Another beautiful dinner dressby a talented young lady.


Isn’t this simply dreamy? Kathleen’s mother made this wonderful blue version of the dinner dress for Kathleen’s flute recital. I love all the shimmery sequins and beads. Simply heavenly!



Here is a new photograph of Sabine of “That Sinking Feeling” in her beautiful dinner dress. Read the excerpt below from her story of seeing the “Titanic” exhibit in Germany.

Jennie: Last weekend the Titanic movie exhibit opened in Dusseldorf, Germany. Me and Diana Clef (who has my sash [“swim”] dress in blue colors) decided to go there together on the first opening Sunday, and we had in mind to wear our dresses (she with her sash dress, me with the dinner dress) to have a look if they were really original…

After entering the exhibit, the first things that were shown were how the underwater shots were taken, with some props…. Suddenly I stood in front of my dinner dress. I could not believe it – my dress really looks like the original one, except of some minor differences at the skirt side and that some other pearls were used for the beading – but it really IS the same! I could not stop making pictures….

A man came towards me and introduced himself in English as Mr. Schoenberger (that was at least the name that I understood), the American representative of 20th Century Fox for the exhibition. He told me that the staff called him when they saw me with the dress, and as he saw the dress on me his first look went to the original dress to see if it was still on display!

There was the bow of Titanic where pictures could be taken. I persuaded my boyfriend, Thomas, to have a picture taken with me and we queued up for the picture. Suddenly Mr. Schoenberger appeared again and said that he would like to thank me for coming, so I would not have to pay for the pictures on the bow and I would not have to wait, I could go to the bow right away. I took my chance to make a dream come true. I asked “I have a question. May I take a picture in front of the ‘grand staircase?’ I have been dreaming of this for so long, but the man in front of the staircase told me that I was not allowed to take pictures of the staircase!” He smiled and said “No problem, will you want this right now?” I said “sure” and we went to the staircase.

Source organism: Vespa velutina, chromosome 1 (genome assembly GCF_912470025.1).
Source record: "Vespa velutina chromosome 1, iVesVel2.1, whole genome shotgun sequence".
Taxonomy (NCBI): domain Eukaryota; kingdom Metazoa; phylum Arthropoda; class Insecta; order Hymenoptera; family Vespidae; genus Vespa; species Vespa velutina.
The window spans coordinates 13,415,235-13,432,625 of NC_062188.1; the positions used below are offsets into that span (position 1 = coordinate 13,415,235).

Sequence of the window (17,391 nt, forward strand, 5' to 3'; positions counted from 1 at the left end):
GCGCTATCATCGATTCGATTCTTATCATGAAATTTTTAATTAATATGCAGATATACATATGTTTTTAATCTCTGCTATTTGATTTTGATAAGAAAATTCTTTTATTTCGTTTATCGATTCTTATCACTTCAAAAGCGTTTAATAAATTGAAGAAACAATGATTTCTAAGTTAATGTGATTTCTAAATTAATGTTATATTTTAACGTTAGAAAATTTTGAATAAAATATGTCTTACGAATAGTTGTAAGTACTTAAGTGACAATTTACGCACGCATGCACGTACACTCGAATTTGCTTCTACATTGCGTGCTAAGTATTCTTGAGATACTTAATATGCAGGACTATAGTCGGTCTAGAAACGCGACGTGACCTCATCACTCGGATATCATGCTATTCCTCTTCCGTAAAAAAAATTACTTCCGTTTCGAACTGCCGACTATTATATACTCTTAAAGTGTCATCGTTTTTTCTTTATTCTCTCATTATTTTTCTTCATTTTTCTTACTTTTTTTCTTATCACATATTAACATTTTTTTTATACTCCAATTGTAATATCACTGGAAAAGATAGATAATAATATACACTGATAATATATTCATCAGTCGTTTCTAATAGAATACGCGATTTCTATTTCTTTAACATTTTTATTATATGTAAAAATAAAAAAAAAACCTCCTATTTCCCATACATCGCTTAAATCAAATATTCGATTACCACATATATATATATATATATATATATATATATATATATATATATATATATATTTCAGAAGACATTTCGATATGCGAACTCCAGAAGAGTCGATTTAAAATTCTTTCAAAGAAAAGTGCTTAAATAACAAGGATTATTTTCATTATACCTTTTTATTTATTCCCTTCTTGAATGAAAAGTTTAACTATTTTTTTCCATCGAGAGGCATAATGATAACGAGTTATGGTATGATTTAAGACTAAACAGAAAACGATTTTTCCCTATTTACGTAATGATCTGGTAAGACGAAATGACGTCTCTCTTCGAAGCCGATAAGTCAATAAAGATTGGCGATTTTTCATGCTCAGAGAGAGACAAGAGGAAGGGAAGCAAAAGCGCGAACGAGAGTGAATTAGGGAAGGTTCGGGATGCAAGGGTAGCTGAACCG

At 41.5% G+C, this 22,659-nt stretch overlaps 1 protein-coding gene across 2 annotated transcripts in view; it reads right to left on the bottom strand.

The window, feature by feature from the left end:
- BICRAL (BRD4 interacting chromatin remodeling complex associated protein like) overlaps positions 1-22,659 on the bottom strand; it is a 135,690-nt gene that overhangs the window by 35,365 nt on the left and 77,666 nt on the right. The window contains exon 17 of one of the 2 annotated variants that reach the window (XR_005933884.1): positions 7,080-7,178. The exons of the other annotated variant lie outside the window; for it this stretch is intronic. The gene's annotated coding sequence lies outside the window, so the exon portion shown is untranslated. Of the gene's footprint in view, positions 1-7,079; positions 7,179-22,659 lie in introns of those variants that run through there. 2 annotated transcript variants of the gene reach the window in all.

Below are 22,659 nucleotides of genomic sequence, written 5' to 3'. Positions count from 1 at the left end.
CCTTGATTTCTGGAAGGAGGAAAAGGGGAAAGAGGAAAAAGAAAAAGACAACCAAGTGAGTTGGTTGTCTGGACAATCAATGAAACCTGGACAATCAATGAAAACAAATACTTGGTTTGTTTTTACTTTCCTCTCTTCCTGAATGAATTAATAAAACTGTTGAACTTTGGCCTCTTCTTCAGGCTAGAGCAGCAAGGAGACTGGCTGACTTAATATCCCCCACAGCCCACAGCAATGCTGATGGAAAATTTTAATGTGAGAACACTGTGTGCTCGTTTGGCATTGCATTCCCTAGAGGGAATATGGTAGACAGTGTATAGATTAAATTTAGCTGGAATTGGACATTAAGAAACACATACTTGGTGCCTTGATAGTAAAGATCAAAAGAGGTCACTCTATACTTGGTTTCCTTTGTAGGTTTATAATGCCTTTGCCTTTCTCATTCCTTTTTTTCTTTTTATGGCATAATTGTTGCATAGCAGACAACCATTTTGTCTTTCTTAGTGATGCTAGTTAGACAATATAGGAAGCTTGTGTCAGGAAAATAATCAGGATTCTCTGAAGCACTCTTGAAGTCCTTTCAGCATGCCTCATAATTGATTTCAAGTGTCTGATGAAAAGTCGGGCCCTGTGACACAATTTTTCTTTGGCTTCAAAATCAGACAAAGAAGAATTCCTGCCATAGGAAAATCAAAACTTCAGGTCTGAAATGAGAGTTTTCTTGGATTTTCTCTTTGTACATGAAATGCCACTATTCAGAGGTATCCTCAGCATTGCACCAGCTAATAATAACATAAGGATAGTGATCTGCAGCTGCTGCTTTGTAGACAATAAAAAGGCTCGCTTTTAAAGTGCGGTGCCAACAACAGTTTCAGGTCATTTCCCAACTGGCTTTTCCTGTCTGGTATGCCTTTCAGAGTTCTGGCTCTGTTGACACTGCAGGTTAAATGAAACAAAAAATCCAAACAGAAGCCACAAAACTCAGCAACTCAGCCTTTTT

This man from the movie company made any dream come true I could ever have. He opened the chain that was used to keep visitors from touching the staircase, took it away, smiled and said “All right, Miss, go on the staircase, but please be careful, the stairs are very narrow.” I could not believe it, it was like a dream. I had tears in my eyes when I let down the train of my dress and climbed on the staircase. When I turned around, there were at least 200 people standing there, taking pictures, clapping and shouting. It was like the last scene in “Titanic” when Rose and Jack meet on the stairs. Mr. Schoenberger allowed the people to take some pictures. He really seemed very much impressed and moved.

After this greatest moment in my life so far had ended, Mr. Schoenberger thanked me again for visiting the exhibit, and he made very many compliments on the dress. After that, we went to the bow and took the pictures there. Mr. Schoenberger took a copy for himself right away. Then some other people came to me. They introduced themselves as members of one of the biggest German TV stations and made me tell my story to them. They asked me if they could make a report about me and the dresses, and of course I said “YES!!!” They took my card and promised to call me within the next two weeks.

To show you that this story is really true I have added a picture to this mail. It shows me and Thomas on the bow of Titanic. Jennie, I think I can never ever be happier in my whole life, and I am very happy that I wore the dress and so proud of the work that I am doing! If even the people from the movie company say that the dresses are nearly the same, so close to each other that they cannot see a difference, who else could know it better? I just wanted to let you know what happened to me on this exhibit, and thank you for everything, your help, inspiration and the mails that we have written to each other when I started to make the dresses. I do not know if I have ever told you but your website was the very first one that I saw about the “Titanic” costumes, and it inspired me to make my very own business here in Germany. Without you I would never had the idea! I am so happy and just wanted you to be a part of it.

Kind regards,
Sabine